An old friend turned 55 today. I'm right behind her in age. I turn 55 in August, a week after I defend my thesis.
but the thesis
is not (yet)
It has a theme, this thesis. Or several connecting themes. Classmates have helped me discover them. My professor, too. She's dear. All the professors at Ashland are dear.
MFAs are odd, though, and I'm not really ... well, I won't say that because it's not true. No, I'll say it and then contradict it. Sometimes I feel as if I'm not exactly what the program wanted. But I'm a really good student and a halfway decent poet.
When I attempted to get a master's in journalism from the University of Missouri-Columbia (early '80s), some of the professors actively attempted to prevent me from graduating.
Well, they didn't attempt; they succeeded. But only because I was so unsure of how smart and good I was and could be. It was my own damned fault.
This MFA program? They want us to graduate. It's good marketing. I've been working hard and have 57 pages of poetry (maybe more if I add a poem and a section to another poem). It's not good poetry, but someday it might be. It's not so much the quality as the process that counts.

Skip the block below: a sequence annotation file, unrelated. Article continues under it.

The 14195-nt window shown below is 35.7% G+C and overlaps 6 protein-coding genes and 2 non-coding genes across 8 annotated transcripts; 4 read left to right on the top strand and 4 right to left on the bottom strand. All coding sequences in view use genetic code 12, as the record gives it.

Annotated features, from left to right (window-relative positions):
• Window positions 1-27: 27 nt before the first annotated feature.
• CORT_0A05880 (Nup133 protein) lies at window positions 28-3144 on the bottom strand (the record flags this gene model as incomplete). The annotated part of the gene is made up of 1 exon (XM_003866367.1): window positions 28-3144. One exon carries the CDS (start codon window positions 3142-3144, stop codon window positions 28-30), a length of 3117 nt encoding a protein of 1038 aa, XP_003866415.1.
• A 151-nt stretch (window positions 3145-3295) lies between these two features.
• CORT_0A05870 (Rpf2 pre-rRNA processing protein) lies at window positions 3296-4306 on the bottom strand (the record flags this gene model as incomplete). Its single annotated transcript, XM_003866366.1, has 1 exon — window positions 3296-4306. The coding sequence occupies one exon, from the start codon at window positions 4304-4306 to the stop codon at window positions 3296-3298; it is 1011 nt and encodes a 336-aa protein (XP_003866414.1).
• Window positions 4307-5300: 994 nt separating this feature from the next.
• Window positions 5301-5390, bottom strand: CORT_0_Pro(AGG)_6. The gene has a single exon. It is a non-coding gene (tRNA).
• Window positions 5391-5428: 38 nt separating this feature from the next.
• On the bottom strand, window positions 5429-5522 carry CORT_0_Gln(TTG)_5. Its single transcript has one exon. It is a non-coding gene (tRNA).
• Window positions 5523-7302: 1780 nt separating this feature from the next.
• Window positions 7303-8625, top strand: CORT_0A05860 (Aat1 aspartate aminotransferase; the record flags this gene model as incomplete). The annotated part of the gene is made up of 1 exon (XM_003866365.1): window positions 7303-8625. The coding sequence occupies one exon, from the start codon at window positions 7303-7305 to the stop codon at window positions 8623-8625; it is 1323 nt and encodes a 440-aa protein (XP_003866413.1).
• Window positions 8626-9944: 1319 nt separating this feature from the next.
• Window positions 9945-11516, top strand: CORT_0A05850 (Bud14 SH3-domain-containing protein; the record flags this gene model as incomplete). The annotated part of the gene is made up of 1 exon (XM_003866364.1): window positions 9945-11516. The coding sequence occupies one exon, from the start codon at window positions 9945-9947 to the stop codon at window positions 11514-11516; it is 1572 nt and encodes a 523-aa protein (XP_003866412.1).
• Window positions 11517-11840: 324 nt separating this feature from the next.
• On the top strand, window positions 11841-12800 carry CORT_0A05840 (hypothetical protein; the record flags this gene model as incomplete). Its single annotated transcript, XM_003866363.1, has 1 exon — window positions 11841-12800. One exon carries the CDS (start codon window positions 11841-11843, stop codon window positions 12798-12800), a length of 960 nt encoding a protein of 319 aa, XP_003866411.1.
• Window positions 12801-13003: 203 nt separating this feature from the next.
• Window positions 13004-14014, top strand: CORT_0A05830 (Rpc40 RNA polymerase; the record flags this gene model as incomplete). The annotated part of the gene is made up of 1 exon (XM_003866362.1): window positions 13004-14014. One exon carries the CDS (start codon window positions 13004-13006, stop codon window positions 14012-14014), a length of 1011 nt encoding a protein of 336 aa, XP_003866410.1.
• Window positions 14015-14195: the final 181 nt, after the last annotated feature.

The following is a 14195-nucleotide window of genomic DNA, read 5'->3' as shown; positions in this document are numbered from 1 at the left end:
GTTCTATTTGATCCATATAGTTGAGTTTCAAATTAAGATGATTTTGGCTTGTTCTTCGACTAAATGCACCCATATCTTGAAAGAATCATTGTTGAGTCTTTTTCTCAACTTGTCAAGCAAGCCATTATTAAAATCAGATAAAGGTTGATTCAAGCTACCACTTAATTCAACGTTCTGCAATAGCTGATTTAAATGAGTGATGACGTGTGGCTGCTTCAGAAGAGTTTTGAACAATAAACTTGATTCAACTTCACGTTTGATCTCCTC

When I'm done, I won't have the hoped for (because I'm ridiculously optimistic though I pretend to be a defensive pessimist) and much needed position as an adjunct English instructor at the branch campus of Ohio University. I wrote a good letter, have a decent resume, but don't have experience teaching comp and don't yet have my degree.
There's no doubt I'll graduate. But the "job-getting" hoops are on fire, and right now, I don't have the skills to jump through them without being burned.
So, maybe by Winter term. A friend who has been in the department for at least 20 years is trying to champion my cause because he wants people like me teaching his students.
In the meantime, I'll check other places, finish the thesis, be here for my child, try not to go broke, love my family, my daughter, her father, my dear friends.
Since I didn't leave my house today, except for a solitary walk in the wonderful 80-degree weather, I didn't get to share the poem I carried in my pocket for Poem in Your Pocket Day. So, tomorrow, I WILL leave my house, and I'll bring a stack of lovely poems by other poets, and I'll scatter them around town. At Walmart and Kroger. At the library. At the wine store. In my daughter's car, at the bank....
Poetry has saved my life.
Oh, lordy this is random.
I'm keeping Boston in my heart. I'm keeping West, Texas, in my heart (worked with a lovely man from West in the '80s). Keeping a young woman I know in my heart (too young!), my siblings, my friend, my child...
Oh, this is a silly post.
But, here, just let me love you, OK? Love. LOVE.